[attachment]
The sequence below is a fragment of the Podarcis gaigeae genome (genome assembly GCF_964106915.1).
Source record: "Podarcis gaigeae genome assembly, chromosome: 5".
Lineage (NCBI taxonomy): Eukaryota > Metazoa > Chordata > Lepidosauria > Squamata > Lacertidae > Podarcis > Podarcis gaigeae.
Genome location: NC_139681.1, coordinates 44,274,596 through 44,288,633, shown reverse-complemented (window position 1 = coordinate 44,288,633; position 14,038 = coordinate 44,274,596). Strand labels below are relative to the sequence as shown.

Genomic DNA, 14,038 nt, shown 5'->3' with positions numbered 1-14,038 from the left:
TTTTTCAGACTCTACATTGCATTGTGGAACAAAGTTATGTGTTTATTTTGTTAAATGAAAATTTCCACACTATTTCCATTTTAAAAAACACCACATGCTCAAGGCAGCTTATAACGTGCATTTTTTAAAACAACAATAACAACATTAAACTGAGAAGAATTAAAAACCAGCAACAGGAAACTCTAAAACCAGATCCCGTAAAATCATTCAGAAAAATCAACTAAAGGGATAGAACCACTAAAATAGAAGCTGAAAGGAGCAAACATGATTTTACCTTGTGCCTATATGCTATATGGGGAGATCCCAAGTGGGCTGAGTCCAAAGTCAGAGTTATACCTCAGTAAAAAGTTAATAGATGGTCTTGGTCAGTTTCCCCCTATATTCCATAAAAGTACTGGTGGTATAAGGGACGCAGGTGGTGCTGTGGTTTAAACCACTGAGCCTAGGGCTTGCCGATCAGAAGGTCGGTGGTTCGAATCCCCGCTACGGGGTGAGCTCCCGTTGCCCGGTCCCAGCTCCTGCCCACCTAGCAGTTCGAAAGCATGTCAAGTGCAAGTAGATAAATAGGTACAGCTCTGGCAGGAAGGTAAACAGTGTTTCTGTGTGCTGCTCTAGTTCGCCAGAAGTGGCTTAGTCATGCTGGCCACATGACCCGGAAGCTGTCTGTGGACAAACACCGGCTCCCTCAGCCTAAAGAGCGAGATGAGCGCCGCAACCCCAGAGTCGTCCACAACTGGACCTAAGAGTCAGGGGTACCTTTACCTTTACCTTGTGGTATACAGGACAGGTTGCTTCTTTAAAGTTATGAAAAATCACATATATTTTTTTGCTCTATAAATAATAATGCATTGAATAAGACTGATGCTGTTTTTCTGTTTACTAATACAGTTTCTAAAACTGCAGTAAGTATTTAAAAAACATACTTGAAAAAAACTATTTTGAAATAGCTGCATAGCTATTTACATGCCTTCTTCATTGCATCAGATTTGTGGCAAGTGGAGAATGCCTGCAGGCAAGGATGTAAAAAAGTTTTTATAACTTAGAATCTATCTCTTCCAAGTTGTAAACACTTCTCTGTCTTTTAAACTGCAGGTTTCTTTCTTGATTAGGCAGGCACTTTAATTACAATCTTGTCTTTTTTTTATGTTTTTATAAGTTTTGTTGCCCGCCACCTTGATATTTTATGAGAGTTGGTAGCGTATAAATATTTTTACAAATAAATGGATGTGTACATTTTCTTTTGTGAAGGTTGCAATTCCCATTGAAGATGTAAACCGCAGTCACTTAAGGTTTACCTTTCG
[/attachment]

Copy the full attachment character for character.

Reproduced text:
The sequence below is a fragment of the Podarcis gaigeae genome (genome assembly GCF_964106915.1).
Source record: "Podarcis gaigeae genome assembly, chromosome: 5".
Lineage (NCBI taxonomy): Eukaryota > Metazoa > Chordata > Lepidosauria > Squamata > Lacertidae > Podarcis > Podarcis gaigeae.
Genome location: NC_139681.1, coordinates 44,274,596 through 44,288,633, shown reverse-complemented (window position 1 = coordinate 44,288,633; position 14,038 = coordinate 44,274,596). Strand labels below are relative to the sequence as shown.

Genomic DNA, 14,038 nt, shown 5'->3' with positions numbered 1-14,038 from the left:
TTTTTCAGACTCTACATTGCATTGTGGAACAAAGTTATGTGTTTATTTTGTTAAATGAAAATTTCCACACTATTTCCATTTTAAAAAACACCACATGCTCAAGGCAGCTTATAACGTGCATTTTTTAAAACAACAATAACAACATTAAACTGAGAAGAATTAAAAACCAGCAACAGGAAACTCTAAAACCAGATCCCGTAAAATCATTCAGAAAAATCAACTAAAGGGATAGAACCACTAAAATAGAAGCTGAAAGGAGCAAACATGATTTTACCTTGTGCCTATATGCTATATGGGGAGATCCCAAGTGGGCTGAGTCCAAAGTCAGAGTTATACCTCAGTAAAAAGTTAATAGATGGTCTTGGTCAGTTTCCCCCTATATTCCATAAAAGTACTGGTGGTATAAGGGACGCAGGTGGTGCTGTGGTTTAAACCACTGAGCCTAGGGCTTGCCGATCAGAAGGTCGGTGGTTCGAATCCCCGCTACGGGGTGAGCTCCCGTTGCCCGGTCCCAGCTCCTGCCCACCTAGCAGTTCGAAAGCATGTCAAGTGCAAGTAGATAAATAGGTACAGCTCTGGCAGGAAGGTAAACAGTGTTTCTGTGTGCTGCTCTAGTTCGCCAGAAGTGGCTTAGTCATGCTGGCCACATGACCCGGAAGCTGTCTGTGGACAAACACCGGCTCCCTCAGCCTAAAGAGCGAGATGAGCGCCGCAACCCCAGAGTCGTCCACAACTGGACCTAAGAGTCAGGGGTACCTTTACCTTTACCTTGTGGTATACAGGACAGGTTGCTTCTTTAAAGTTATGAAAAATCACATATATTTTTTTGCTCTATAAATAATAATGCATTGAATAAGACTGATGCTGTTTTTCTGTTTACTAATACAGTTTCTAAAACTGCAGTAAGTATTTAAAAAACATACTTGAAAAAAACTATTTTGAAATAGCTGCATAGCTATTTACATGCCTTCTTCATTGCATCAGATTTGTGGCAAGTGGAGAATGCCTGCAGGCAAGGATGTAAAAAAGTTTTTATAACTTAGAATCTATCTCTTCCAAGTTGTAAACACTTCTCTGTCTTTTAAACTGCAGGTTTCTTTCTTGATTAGGCAGGCACTTTAATTACAATCTTGTCTTTTTTTTATGTTTTTATAAGTTTTGTTGCCCGCCACCTTGATATTTTATGAGAGTTGGTAGCGTATAAATATTTTTACAAATAAATGGATGTGTACATTTTCTTTTGTGAAGGTTGCAATTCCCATTGAAGATGTAAACCGCAGTCACTTAAGGTTTACCTTTCG